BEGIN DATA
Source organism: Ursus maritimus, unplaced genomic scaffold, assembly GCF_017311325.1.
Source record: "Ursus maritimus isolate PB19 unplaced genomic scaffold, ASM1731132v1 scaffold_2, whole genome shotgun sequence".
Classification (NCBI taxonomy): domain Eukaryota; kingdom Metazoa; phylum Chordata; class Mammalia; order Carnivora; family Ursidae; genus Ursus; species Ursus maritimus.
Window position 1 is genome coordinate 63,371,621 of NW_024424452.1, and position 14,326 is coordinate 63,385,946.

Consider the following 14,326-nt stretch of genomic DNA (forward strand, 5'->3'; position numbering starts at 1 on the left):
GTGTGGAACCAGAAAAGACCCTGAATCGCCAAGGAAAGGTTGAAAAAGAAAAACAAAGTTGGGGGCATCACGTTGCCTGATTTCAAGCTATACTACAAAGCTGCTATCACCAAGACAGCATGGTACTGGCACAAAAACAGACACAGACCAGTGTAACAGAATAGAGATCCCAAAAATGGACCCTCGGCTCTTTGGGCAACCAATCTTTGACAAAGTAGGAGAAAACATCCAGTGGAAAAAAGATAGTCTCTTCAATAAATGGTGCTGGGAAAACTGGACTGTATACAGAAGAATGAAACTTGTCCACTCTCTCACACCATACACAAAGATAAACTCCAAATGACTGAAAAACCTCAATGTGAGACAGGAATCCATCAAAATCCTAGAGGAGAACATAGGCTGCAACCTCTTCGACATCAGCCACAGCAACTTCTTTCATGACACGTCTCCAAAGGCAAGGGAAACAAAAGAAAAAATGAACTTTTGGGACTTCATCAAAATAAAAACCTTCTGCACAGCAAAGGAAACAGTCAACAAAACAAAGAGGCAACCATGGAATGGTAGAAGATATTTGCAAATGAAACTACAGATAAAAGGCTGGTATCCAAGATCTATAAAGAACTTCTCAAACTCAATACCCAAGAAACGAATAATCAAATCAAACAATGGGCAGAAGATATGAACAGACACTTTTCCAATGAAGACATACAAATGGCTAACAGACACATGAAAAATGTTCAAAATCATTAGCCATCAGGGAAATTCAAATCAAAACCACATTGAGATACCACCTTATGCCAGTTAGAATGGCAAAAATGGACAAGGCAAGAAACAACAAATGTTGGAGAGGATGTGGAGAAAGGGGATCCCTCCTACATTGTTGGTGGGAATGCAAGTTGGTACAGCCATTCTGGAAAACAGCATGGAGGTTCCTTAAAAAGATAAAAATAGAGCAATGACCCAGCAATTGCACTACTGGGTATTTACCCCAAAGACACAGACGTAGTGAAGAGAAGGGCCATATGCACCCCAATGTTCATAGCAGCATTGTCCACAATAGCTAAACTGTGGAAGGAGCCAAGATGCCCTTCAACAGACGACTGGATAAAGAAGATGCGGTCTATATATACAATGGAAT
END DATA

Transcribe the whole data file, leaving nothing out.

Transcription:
Source organism: Ursus maritimus, unplaced genomic scaffold, assembly GCF_017311325.1.
Source record: "Ursus maritimus isolate PB19 unplaced genomic scaffold, ASM1731132v1 scaffold_2, whole genome shotgun sequence".
Classification (NCBI taxonomy): domain Eukaryota; kingdom Metazoa; phylum Chordata; class Mammalia; order Carnivora; family Ursidae; genus Ursus; species Ursus maritimus.
Window position 1 is genome coordinate 63,371,621 of NW_024424452.1, and position 14,326 is coordinate 63,385,946.

Consider the following 14,326-nt stretch of genomic DNA (forward strand, 5'->3'; position numbering starts at 1 on the left):
GTGTGGAACCAGAAAAGACCCTGAATCGCCAAGGAAAGGTTGAAAAAGAAAAACAAAGTTGGGGGCATCACGTTGCCTGATTTCAAGCTATACTACAAAGCTGCTATCACCAAGACAGCATGGTACTGGCACAAAAACAGACACAGACCAGTGTAACAGAATAGAGATCCCAAAAATGGACCCTCGGCTCTTTGGGCAACCAATCTTTGACAAAGTAGGAGAAAACATCCAGTGGAAAAAAGATAGTCTCTTCAATAAATGGTGCTGGGAAAACTGGACTGTATACAGAAGAATGAAACTTGTCCACTCTCTCACACCATACACAAAGATAAACTCCAAATGACTGAAAAACCTCAATGTGAGACAGGAATCCATCAAAATCCTAGAGGAGAACATAGGCTGCAACCTCTTCGACATCAGCCACAGCAACTTCTTTCATGACACGTCTCCAAAGGCAAGGGAAACAAAAGAAAAAATGAACTTTTGGGACTTCATCAAAATAAAAACCTTCTGCACAGCAAAGGAAACAGTCAACAAAACAAAGAGGCAACCATGGAATGGTAGAAGATATTTGCAAATGAAACTACAGATAAAAGGCTGGTATCCAAGATCTATAAAGAACTTCTCAAACTCAATACCCAAGAAACGAATAATCAAATCAAACAATGGGCAGAAGATATGAACAGACACTTTTCCAATGAAGACATACAAATGGCTAACAGACACATGAAAAATGTTCAAAATCATTAGCCATCAGGGAAATTCAAATCAAAACCACATTGAGATACCACCTTATGCCAGTTAGAATGGCAAAAATGGACAAGGCAAGAAACAACAAATGTTGGAGAGGATGTGGAGAAAGGGGATCCCTCCTACATTGTTGGTGGGAATGCAAGTTGGTACAGCCATTCTGGAAAACAGCATGGAGGTTCCTTAAAAAGATAAAAATAGAGCAATGACCCAGCAATTGCACTACTGGGTATTTACCCCAAAGACACAGACGTAGTGAAGAGAAGGGCCATATGCACCCCAATGTTCATAGCAGCATTGTCCACAATAGCTAAACTGTGGAAGGAGCCAAGATGCCCTTCAACAGACGACTGGATAAAGAAGATGCGGTCTATATATACAATGGAAT